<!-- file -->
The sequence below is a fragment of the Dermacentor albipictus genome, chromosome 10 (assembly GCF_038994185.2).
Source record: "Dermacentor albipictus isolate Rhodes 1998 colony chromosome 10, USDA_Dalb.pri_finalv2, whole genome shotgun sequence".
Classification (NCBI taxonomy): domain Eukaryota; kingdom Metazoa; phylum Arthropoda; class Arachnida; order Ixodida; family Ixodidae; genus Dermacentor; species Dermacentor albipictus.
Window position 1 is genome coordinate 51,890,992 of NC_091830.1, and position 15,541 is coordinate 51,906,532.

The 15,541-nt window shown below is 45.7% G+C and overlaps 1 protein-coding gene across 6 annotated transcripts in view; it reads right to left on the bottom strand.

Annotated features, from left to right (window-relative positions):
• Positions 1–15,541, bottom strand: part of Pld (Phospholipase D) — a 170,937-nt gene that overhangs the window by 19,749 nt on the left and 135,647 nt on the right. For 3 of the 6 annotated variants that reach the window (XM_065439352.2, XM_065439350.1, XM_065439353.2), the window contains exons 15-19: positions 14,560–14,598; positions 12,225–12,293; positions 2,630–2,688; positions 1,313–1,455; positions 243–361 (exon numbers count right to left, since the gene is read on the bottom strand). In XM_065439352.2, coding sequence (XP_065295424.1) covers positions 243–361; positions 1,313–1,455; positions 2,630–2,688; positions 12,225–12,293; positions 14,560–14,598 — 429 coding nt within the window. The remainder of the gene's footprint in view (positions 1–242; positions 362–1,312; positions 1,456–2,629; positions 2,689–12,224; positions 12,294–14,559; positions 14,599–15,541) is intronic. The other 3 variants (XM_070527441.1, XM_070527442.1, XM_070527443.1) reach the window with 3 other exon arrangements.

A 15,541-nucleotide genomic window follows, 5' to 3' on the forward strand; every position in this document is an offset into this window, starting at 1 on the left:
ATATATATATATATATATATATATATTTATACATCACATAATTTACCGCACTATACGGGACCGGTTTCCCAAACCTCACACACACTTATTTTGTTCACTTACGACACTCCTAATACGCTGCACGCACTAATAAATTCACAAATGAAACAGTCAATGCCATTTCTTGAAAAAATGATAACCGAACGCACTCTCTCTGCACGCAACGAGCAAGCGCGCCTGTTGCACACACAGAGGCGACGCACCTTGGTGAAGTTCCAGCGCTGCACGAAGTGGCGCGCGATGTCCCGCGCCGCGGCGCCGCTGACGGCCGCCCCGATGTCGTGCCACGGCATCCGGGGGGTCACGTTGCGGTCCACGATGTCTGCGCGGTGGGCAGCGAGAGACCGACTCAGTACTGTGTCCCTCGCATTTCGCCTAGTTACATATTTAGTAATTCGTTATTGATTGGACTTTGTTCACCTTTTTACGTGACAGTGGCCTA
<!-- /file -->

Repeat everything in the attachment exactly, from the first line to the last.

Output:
The sequence below is a fragment of the Dermacentor albipictus genome, chromosome 10 (assembly GCF_038994185.2).
Source record: "Dermacentor albipictus isolate Rhodes 1998 colony chromosome 10, USDA_Dalb.pri_finalv2, whole genome shotgun sequence".
Classification (NCBI taxonomy): domain Eukaryota; kingdom Metazoa; phylum Arthropoda; class Arachnida; order Ixodida; family Ixodidae; genus Dermacentor; species Dermacentor albipictus.
Window position 1 is genome coordinate 51,890,992 of NC_091830.1, and position 15,541 is coordinate 51,906,532.

The 15,541-nt window shown below is 45.7% G+C and overlaps 1 protein-coding gene across 6 annotated transcripts in view; it reads right to left on the bottom strand.

Annotated features, from left to right (window-relative positions):
• Positions 1–15,541, bottom strand: part of Pld (Phospholipase D) — a 170,937-nt gene that overhangs the window by 19,749 nt on the left and 135,647 nt on the right. For 3 of the 6 annotated variants that reach the window (XM_065439352.2, XM_065439350.1, XM_065439353.2), the window contains exons 15-19: positions 14,560–14,598; positions 12,225–12,293; positions 2,630–2,688; positions 1,313–1,455; positions 243–361 (exon numbers count right to left, since the gene is read on the bottom strand). In XM_065439352.2, coding sequence (XP_065295424.1) covers positions 243–361; positions 1,313–1,455; positions 2,630–2,688; positions 12,225–12,293; positions 14,560–14,598 — 429 coding nt within the window. The remainder of the gene's footprint in view (positions 1–242; positions 362–1,312; positions 1,456–2,629; positions 2,689–12,224; positions 12,294–14,559; positions 14,599–15,541) is intronic. The other 3 variants (XM_070527441.1, XM_070527442.1, XM_070527443.1) reach the window with 3 other exon arrangements.

A 15,541-nucleotide genomic window follows, 5' to 3' on the forward strand; every position in this document is an offset into this window, starting at 1 on the left:
ATATATATATATATATATATATATATTTATACATCACATAATTTACCGCACTATACGGGACCGGTTTCCCAAACCTCACACACACTTATTTTGTTCACTTACGACACTCCTAATACGCTGCACGCACTAATAAATTCACAAATGAAACAGTCAATGCCATTTCTTGAAAAAATGATAACCGAACGCACTCTCTCTGCACGCAACGAGCAAGCGCGCCTGTTGCACACACAGAGGCGACGCACCTTGGTGAAGTTCCAGCGCTGCACGAAGTGGCGCGCGATGTCCCGCGCCGCGGCGCCGCTGACGGCCGCCCCGATGTCGTGCCACGGCATCCGGGGGGTCACGTTGCGGTCCACGATGTCTGCGCGGTGGGCAGCGAGAGACCGACTCAGTACTGTGTCCCTCGCATTTCGCCTAGTTACATATTTAGTAATTCGTTATTGATTGGACTTTGTTCACCTTTTTACGTGACAGTGGCCTA